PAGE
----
Lyrically and thematically, the album's rampaging title track pretty much sums up where Dez is coming from on [i]Pray For Villains[/i]. Inspired by his love of Western films, the song is about "how you put all your eggs in one basket, and you bet on the hero - but it's actually the bad-ass villain who comes in and saves the day," he explains. "I love Westerns, especially the ones with Clint Eastwood; I like the anti-heroes, rather than the John Wayne kind of guys. I was thinking that in those films, just like in real life, it usually takes a fucking bad-ass to come in and do the job - and that's usually not the guy in white with the shiny gun. A lot of these songs, including ‘Resurrection Blvd.,' ‘In The Cards' and ‘Forgiveness Is A Six-Gun,' are definitely influenced by that."
Themes of self-reliance, hard work and positive energy also run through tracks like "I See Belief," "Pure Sincerity" and "Back With A Vengeance," all of which reflect both the scars and the hard-won accomplishments of DevilDriver's first half-decade. "I'm not a nihilistic dude," Dez explains. "The line,‘I see belief when no one else does' - a lot of people are so negative about things, saying, ‘Oh, that will never work,' or 'We'll never get that tour,' or ‘We'll never get to that place' but I'm just not that guy. Call it stupidity or blind luck," he laughs, "but I've got a feel for what's going to happen with this band. I believe in the motivation and upward mobility of this band, as well as the movement and the bond that we're creating between our fans and us. I want to bring that positivity through the power of metal and say to people, ‘Hey, keep your head up/Get your head out of the sand'- take a breath of fresh air, try to be positive about life, and move through it with strength, power and belief in yourself."
Of "Pure Sincerity," Dez reveals, "That's for when people ask, ‘What's DevilDriver about?' Well, listen to ‘Pure Sincerity': ‘Give ‘em what they want/Give ‘em what they need/Pure Sincerity'. That's all it's ever been, from the time we started making music - giving them what we feel is [i]our[/i] music, and not trying to follow any kind of trend."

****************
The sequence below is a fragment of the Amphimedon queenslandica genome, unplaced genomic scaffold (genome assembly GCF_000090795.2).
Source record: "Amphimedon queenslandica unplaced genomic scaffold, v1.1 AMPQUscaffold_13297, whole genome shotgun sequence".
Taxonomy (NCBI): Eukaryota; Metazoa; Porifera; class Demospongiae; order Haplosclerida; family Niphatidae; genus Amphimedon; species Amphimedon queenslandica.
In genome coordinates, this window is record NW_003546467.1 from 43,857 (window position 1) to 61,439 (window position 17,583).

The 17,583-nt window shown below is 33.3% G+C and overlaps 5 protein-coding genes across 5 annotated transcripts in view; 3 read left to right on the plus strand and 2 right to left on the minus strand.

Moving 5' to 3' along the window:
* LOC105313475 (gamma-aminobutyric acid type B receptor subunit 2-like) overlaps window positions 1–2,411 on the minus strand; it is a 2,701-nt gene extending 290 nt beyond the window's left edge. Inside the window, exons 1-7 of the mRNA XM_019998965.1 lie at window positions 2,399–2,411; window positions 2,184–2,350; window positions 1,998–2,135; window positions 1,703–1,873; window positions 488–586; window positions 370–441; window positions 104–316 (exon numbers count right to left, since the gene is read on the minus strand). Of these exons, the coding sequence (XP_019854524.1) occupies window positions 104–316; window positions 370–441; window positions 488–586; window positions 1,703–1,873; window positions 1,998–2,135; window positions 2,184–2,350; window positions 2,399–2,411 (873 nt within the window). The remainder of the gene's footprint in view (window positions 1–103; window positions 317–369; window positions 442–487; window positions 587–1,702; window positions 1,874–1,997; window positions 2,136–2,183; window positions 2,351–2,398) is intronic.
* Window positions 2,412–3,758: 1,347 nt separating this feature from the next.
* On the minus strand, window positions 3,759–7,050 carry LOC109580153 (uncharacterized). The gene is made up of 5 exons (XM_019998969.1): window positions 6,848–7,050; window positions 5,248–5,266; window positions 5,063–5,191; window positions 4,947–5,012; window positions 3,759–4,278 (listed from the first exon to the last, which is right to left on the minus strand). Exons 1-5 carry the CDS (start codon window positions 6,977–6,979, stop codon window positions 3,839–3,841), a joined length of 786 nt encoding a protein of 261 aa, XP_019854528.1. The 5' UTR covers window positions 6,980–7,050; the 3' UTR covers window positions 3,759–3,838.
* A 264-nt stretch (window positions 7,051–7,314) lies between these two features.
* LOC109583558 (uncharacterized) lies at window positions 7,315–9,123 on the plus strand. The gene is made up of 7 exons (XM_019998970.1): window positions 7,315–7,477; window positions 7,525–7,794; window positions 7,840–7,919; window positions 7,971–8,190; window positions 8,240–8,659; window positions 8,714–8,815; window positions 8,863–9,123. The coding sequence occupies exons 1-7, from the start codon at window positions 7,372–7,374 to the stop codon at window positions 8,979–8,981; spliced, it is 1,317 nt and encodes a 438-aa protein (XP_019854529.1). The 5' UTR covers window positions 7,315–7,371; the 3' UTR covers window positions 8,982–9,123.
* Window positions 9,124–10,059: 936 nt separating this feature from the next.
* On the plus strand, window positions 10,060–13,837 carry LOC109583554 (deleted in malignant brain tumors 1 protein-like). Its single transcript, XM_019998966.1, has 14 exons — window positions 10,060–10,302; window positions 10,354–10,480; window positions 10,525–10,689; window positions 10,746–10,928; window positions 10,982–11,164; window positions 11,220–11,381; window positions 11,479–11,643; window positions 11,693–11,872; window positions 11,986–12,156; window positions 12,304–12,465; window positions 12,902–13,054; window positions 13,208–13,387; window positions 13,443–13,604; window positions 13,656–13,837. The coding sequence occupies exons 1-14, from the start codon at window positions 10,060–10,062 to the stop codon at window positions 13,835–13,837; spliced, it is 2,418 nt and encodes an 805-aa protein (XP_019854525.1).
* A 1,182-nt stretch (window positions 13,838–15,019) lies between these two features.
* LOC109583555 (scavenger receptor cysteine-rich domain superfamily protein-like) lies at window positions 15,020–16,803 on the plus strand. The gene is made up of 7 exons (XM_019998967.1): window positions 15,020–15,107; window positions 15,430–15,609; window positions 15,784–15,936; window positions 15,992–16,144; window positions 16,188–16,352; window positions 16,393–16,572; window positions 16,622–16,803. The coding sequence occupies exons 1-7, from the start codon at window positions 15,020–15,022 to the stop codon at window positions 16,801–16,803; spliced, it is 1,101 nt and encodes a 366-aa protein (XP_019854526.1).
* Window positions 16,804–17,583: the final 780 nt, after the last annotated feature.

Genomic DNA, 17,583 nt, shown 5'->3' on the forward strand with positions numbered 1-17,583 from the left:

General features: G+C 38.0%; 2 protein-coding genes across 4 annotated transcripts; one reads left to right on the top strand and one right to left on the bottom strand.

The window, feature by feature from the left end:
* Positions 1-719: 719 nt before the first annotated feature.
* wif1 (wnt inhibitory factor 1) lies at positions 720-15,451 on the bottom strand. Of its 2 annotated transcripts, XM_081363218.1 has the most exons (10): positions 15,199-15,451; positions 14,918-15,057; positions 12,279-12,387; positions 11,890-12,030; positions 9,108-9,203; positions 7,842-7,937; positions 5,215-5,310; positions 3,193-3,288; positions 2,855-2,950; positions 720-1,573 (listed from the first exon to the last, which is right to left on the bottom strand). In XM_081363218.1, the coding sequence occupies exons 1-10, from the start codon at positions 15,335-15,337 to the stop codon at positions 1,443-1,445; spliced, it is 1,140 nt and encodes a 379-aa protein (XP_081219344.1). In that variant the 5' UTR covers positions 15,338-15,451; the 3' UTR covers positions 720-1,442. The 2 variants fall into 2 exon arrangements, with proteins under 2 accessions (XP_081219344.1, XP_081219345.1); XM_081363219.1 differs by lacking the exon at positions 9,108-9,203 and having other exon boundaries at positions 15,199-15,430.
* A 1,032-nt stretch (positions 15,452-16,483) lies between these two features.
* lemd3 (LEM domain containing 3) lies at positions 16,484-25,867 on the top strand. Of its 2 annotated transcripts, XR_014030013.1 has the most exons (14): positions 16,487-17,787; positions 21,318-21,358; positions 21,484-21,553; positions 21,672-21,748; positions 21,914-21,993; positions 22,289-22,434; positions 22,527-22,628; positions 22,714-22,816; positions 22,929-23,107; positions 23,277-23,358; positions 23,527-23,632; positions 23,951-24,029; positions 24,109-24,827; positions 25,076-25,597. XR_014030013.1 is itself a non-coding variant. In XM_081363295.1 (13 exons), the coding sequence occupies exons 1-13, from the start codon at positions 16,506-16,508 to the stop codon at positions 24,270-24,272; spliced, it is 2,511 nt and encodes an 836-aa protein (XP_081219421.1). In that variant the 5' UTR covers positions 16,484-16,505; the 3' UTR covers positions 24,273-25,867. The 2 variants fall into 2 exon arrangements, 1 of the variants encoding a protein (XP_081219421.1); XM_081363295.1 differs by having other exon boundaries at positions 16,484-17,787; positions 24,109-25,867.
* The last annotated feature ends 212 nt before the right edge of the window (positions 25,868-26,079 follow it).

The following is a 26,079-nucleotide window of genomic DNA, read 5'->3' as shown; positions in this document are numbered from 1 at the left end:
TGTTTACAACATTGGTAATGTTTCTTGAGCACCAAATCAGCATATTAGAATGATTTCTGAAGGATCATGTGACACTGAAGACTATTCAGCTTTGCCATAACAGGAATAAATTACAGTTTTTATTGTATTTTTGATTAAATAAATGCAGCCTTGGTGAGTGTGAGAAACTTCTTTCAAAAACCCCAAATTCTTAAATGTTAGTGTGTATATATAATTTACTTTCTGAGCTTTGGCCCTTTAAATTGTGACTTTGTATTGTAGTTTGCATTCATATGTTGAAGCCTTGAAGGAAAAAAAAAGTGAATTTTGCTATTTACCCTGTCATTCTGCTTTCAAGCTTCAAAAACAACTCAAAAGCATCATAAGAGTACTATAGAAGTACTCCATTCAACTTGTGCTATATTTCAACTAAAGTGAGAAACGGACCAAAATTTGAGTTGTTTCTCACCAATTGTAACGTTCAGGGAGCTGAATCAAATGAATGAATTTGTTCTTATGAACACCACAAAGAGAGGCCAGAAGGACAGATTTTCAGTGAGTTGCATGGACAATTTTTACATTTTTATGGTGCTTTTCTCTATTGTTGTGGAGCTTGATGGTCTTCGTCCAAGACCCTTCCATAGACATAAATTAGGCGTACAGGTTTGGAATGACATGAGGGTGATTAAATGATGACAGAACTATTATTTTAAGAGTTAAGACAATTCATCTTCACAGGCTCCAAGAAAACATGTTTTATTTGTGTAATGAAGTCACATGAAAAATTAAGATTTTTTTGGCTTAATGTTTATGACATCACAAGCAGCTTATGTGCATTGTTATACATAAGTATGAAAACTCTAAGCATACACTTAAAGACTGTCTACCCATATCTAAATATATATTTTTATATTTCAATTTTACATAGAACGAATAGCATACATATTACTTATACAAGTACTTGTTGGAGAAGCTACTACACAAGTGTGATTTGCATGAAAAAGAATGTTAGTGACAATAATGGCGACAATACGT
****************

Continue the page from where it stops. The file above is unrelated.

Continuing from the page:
"Back With a Vengeance" is a howl of triumph, a musical victory lap for a band that many critics discounted or disregarded, at least until DevilDriver's ever-increasing fanbase and reputation for consistently punishing live shows became simply too much to ignore. "That song's about looking yourself in the mirror and going, ‘Yep, that's right, we're kicking ass like I always knew we would be,'" Dez explains. "Don't ever count any motherfucker out in life. It may have taken a record or three to get it through everybody's heads, but now it's obvious. And on ‘Back With A Vengeance,' I'm actually giving myself a minute to step back and look at DevilDriver and go, ‘Holy shit, we all built this thing together - and it's a monstrous machine!'"
To no one's surprise, DevilDriver will be taking that monstrous machine on the road for the rest of 2009, and probably beyond. (The band's innate affinity for touring is reflected on the new tracks "I've Been Sober" and "Another Night In London.") "We need to travel," says Dez. "So we're booked through Christmas ‘09; we're going all over the world, and we're not coming home. Our schedule is so rigorous, it's unreal - sometimes even I don't know why I put myself through it - but I love the road. I love my family, but I can't sit home for more than two weeks," he laughs. "I think time for me at home is wasted right now. I'm still young enough to go out and do my thing."
"You have to love what you do," Dez concludes. "We love to play together as a band, we love to be onstage, and we love to deliver our music to people live. We've always said that's been part of the mission - and if you're gonna talk it, you've gotta walk it.